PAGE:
A new fMRI study shows that when people are exposed to the idea of unequal healthcare funding, a region of the brain associated with social and moral disgust is strongly activated. The study, which is the first to use fMRI scans to observe what happens in the brain when people are asked to make difficult choices on healthcare spending, found that the anterior insula was activated when people felt an unfair choice had been proposed. The anterior insula is involved in processing human disgust — such as the experience of foul smells or unpleasant images — but is also triggered when we feel a strong sense of moral outrage — for example, at the perceived breach of social or ethical norms.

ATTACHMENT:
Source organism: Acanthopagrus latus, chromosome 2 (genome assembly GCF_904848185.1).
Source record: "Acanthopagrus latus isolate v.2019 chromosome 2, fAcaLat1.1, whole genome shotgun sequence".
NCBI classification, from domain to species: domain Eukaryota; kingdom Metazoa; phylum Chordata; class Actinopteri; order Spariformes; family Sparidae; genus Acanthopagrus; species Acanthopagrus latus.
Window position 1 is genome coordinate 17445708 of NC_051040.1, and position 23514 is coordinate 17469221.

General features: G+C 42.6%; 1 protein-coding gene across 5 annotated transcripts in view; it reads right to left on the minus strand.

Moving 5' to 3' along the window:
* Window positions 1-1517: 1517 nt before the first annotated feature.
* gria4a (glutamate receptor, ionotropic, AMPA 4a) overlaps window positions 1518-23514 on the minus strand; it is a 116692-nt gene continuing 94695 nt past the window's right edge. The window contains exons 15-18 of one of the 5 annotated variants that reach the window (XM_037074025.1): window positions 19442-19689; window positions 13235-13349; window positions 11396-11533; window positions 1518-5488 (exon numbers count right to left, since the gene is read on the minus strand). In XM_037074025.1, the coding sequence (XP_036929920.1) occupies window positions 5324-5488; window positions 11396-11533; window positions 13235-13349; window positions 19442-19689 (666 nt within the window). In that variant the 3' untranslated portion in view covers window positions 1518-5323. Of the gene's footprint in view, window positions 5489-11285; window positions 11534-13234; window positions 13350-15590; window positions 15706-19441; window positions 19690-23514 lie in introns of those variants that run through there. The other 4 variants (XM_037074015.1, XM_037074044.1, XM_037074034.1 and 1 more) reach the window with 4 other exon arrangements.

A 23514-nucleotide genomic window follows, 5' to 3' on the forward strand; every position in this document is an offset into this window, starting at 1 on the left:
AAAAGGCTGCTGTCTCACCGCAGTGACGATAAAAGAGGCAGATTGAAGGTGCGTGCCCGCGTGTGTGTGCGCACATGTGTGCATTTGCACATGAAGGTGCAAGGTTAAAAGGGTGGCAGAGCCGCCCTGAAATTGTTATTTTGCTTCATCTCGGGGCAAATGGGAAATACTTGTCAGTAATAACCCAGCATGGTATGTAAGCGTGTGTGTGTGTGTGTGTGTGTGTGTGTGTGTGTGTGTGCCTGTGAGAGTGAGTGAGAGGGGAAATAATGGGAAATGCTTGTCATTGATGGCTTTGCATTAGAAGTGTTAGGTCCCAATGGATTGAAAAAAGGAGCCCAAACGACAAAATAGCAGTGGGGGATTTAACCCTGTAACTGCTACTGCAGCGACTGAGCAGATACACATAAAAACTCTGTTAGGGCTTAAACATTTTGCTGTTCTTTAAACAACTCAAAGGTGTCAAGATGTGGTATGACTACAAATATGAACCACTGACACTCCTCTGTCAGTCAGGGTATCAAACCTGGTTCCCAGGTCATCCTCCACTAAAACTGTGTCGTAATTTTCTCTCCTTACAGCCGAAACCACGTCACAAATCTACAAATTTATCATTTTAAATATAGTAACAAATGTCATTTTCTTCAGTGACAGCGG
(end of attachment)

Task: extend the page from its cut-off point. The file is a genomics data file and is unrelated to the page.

About Christian Hoffeldt
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